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Eat and drink your greens. If you fill up on fruits and veggies, you'll feel satisfied, even sans pie. Plus: "Asparagus, lemon, cucumber, parsley, fennel, and dandelion greens are all debloaters," says nutritionist Lauren Slayton, founder of Green tea is also a great diuretic, and studies suggest that it could help you burn calories faster.

None of these tips are going to make a size two dress fit a size 10, but they will make a size 10 dress fit a size 10 woman much more comfortably.

5 Common Health Myths, Busted

Most of the health advice you get on a daily basis is wrong.  Here, we debunk the most common health rumors.

Consider the plethora of people who give you wellness advice: your friends, your mom, that buff lady at the gym. Not surprisingly, a good amount of that info is wrong, says Aaron Carroll, M.D., coauthor of the new book Don't Cross Your Eyes… They'll Get Stuck That Way! And 75 Other Health Myths Debunked. He got to the bottom of some strange but popular beliefs.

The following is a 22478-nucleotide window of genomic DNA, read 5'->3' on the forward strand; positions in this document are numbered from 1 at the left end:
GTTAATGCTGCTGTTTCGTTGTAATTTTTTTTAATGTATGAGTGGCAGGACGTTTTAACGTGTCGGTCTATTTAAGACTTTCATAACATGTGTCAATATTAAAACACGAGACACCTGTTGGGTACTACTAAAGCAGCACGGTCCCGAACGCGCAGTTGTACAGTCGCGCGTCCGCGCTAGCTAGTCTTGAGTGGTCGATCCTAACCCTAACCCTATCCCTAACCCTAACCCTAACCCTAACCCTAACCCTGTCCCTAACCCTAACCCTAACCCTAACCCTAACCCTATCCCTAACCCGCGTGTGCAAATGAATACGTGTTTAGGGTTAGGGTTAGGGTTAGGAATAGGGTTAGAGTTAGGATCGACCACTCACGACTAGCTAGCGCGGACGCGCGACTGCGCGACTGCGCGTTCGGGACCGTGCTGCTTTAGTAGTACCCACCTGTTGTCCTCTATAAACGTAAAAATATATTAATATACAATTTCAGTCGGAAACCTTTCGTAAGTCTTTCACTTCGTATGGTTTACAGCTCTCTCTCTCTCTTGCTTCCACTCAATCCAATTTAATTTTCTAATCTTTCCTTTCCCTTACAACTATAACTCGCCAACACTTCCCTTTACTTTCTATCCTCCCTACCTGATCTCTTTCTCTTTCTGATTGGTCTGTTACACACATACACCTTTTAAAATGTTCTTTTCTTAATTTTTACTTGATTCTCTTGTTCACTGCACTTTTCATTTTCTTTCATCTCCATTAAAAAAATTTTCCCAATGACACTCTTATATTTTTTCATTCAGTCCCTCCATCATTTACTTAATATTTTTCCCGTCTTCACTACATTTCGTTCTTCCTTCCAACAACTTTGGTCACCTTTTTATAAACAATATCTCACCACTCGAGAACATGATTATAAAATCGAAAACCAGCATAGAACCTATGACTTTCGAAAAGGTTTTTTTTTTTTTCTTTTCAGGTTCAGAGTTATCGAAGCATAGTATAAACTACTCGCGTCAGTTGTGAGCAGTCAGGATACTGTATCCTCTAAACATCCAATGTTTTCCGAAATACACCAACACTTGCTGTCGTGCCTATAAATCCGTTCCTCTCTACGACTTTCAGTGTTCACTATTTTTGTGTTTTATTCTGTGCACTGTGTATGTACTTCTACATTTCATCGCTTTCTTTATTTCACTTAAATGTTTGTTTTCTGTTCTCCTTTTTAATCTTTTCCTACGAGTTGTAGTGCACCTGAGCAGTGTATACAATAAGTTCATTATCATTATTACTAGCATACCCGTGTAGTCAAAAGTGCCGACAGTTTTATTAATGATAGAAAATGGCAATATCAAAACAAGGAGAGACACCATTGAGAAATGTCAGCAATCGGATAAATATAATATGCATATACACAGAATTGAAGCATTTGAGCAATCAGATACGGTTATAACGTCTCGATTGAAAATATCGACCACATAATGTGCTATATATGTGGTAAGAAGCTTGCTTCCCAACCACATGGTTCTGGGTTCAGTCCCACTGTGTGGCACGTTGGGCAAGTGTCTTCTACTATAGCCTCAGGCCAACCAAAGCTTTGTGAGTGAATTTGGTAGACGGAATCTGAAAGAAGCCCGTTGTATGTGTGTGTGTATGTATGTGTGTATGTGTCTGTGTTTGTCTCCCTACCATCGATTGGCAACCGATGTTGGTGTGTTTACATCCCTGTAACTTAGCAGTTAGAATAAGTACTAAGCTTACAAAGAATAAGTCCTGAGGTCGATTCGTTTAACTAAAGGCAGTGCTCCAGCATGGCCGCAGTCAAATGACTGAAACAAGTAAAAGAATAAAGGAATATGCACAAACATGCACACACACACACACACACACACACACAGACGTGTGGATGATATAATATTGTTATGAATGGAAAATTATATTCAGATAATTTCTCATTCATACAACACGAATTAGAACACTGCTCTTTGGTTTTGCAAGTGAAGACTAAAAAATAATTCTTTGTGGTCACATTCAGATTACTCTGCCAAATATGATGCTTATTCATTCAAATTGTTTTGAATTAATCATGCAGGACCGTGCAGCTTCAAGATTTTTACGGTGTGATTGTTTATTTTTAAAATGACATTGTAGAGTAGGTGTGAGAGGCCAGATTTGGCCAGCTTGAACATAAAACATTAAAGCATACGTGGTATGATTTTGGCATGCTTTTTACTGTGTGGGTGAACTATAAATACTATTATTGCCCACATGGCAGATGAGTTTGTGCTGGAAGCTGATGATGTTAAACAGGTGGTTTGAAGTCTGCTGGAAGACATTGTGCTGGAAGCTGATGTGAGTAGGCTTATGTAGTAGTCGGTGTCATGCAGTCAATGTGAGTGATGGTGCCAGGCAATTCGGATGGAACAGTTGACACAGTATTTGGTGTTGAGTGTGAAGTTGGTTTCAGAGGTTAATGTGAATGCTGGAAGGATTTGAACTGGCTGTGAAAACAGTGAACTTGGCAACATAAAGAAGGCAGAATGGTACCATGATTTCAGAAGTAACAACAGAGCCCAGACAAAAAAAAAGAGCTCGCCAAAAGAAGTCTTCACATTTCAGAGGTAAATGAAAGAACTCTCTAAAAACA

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MYTH #1: You should tilt your head back to stop a nosebleed. "This will keep your clothes, the couch, and the rug clean, but it's terrible advice, because it directs blood down your throat, which can make you gag or throw up," Carroll says. Instead, sit up, lean forward, and pinch your nose below the bony bridge to slow (and eventually stop) the bleeding. 

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MYTH #2: Public toilets will kill you! "We think the bathroom is filthy, so we go to great lengths not to touch anything," Carroll says. But studies show that door handles and toilet seats are relatively safe, because they're cleaned so often—unlike, say, air hand dryers, which can harbor lots of bugs. (Use paper towels, or even your jeans.) 

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MYTH #3: Green phlegm means an infection. "We surveyed doctors who told us that when they see green mucus, they prescribe antibiotics," Carroll says. But phlegm can turn green when your immune system fights any invader—whether it's bacteria or a cold virus, which antibiotics can't help with.